Project description:The aggregation of the intrinsically disordered protein alpha-synuclein (?S) into amyloid fibrils is thought to play a central role in the pathology of Parkinson's disease. Using a combination of techniques (AFM, UV-CD, XRD, and amide-I 1D- and 2D-IR spectroscopy) we show that the structure of ?S fibrils varies as a function of ionic strength: fibrils aggregated in low ionic-strength buffers ([NaCl]???25?mM) have a significantly different structure than fibrils grown in higher ionic-strength buffers. The observations for fibrils aggregated in low-salt buffers are consistent with an extended conformation of ?S molecules, forming hydrogen-bonded intermolecular ?-sheets that are loosely packed in a parallel fashion. For fibrils aggregated in high-salt buffers (including those prepared in buffers with a physiological salt concentration) the measurements are consistent with ?S molecules in a more tightly-packed, antiparallel intramolecular conformation, and suggest a structure characterized by two twisting stacks of approximately five hydrogen-bonded intermolecular ?-sheets each. We find evidence that the high-frequency peak in the amide-I spectrum of ?S fibrils involves a normal mode that differs fundamentally from the canonical high-frequency antiparallel ?-sheet mode. The high sensitivity of the fibril structure to the ionic strength might form the basis of differences in ?S-related pathologies.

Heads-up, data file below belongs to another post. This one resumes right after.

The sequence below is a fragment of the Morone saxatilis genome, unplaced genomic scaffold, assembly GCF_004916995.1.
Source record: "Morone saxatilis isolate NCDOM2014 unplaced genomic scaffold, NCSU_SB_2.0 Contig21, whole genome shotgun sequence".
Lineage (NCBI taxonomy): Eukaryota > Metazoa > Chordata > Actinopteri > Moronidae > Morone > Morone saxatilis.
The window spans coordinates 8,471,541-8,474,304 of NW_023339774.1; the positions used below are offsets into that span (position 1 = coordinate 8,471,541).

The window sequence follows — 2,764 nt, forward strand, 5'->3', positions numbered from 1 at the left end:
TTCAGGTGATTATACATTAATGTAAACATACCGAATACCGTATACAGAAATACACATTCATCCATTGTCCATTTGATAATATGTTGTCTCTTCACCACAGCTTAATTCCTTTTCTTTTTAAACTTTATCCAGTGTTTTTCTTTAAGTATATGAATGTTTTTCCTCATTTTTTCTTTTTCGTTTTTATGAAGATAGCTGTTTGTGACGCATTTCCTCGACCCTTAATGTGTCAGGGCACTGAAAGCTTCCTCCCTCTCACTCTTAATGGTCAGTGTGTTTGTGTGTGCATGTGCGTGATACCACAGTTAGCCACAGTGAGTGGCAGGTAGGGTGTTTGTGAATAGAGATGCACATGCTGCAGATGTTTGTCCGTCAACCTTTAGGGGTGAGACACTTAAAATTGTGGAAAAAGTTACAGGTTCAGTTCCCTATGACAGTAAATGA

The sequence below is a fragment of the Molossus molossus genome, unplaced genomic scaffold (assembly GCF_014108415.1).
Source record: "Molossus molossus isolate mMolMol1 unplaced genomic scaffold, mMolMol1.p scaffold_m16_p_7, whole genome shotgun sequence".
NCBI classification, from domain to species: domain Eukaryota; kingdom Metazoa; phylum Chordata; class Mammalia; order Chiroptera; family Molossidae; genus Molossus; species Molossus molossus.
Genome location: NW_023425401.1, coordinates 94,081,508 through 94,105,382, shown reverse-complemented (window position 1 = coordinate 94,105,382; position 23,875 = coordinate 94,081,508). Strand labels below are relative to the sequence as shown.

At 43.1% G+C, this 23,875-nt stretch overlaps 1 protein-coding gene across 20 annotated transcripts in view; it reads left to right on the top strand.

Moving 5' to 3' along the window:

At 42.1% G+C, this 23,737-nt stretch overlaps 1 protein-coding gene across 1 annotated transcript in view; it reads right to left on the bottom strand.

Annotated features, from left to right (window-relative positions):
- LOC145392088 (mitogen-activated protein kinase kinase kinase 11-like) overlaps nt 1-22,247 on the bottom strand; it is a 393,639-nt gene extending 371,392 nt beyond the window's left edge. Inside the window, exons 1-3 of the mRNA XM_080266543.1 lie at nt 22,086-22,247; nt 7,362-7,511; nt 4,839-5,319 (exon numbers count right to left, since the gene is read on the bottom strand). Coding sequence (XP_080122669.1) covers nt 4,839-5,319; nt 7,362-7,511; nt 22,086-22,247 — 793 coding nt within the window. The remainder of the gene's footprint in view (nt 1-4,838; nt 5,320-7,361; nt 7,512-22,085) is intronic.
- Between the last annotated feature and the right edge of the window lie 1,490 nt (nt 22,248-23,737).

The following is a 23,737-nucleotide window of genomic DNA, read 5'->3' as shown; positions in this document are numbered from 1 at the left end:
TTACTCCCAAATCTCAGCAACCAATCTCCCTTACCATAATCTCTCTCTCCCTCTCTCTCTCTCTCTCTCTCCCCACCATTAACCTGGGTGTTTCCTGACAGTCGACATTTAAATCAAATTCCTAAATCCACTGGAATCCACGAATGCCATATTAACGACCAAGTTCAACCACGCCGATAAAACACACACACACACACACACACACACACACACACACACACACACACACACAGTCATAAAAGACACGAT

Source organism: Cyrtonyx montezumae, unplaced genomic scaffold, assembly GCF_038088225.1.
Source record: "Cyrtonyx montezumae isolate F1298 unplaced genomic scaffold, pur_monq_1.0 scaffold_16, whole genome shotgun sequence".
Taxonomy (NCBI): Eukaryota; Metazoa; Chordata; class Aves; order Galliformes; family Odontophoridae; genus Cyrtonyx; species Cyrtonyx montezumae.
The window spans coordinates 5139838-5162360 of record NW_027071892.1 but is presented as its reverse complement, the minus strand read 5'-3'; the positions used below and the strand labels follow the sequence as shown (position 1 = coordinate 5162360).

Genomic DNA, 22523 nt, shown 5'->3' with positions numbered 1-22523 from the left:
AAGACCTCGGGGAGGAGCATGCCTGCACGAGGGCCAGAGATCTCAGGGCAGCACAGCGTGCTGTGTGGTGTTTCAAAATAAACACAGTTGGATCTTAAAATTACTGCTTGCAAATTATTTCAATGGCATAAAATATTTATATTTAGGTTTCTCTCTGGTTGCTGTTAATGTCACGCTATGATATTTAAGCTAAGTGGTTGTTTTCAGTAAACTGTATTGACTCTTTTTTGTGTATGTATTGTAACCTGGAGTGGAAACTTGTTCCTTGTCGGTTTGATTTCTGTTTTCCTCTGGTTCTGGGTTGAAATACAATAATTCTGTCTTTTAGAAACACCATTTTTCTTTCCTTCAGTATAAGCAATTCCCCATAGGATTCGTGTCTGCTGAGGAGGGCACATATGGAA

Project description:A range of diseases is associated with amyloid fibril formation. Despite different proteins being responsible for each disease, all of them share similar features including beta-sheet-rich secondary structure and fibril-like protein aggregates. A number of proteins can form amyloid-like fibrils in vitro, resembling structural features of disease-related amyloids. Given these generic structural properties of amyloid and amyloid-like fibrils, generic inhibitors of fibril formation would be of interest for treatment of amyloid diseases. Recently, we identified five outstanding inhibitors of insulin amyloid-like fibril formation among the pool of 265 commercially available flavone derivatives. Here we report testing of these five compounds and of epi-gallocatechine-3-gallate (EGCG) on aggregation of alpha-synuclein and beta-amyloid. We used a Thioflavin T (ThT) fluorescence assay, relying on halftimes of aggregation as the measure of inhibition. This method avoids large numbers of false positive results. Our data indicate that four of the five flavones and EGCG inhibit alpha-synuclein aggregation in a concentration-dependent manner. However none of these derivatives were able to increase halftimes of aggregation of beta-amyloid.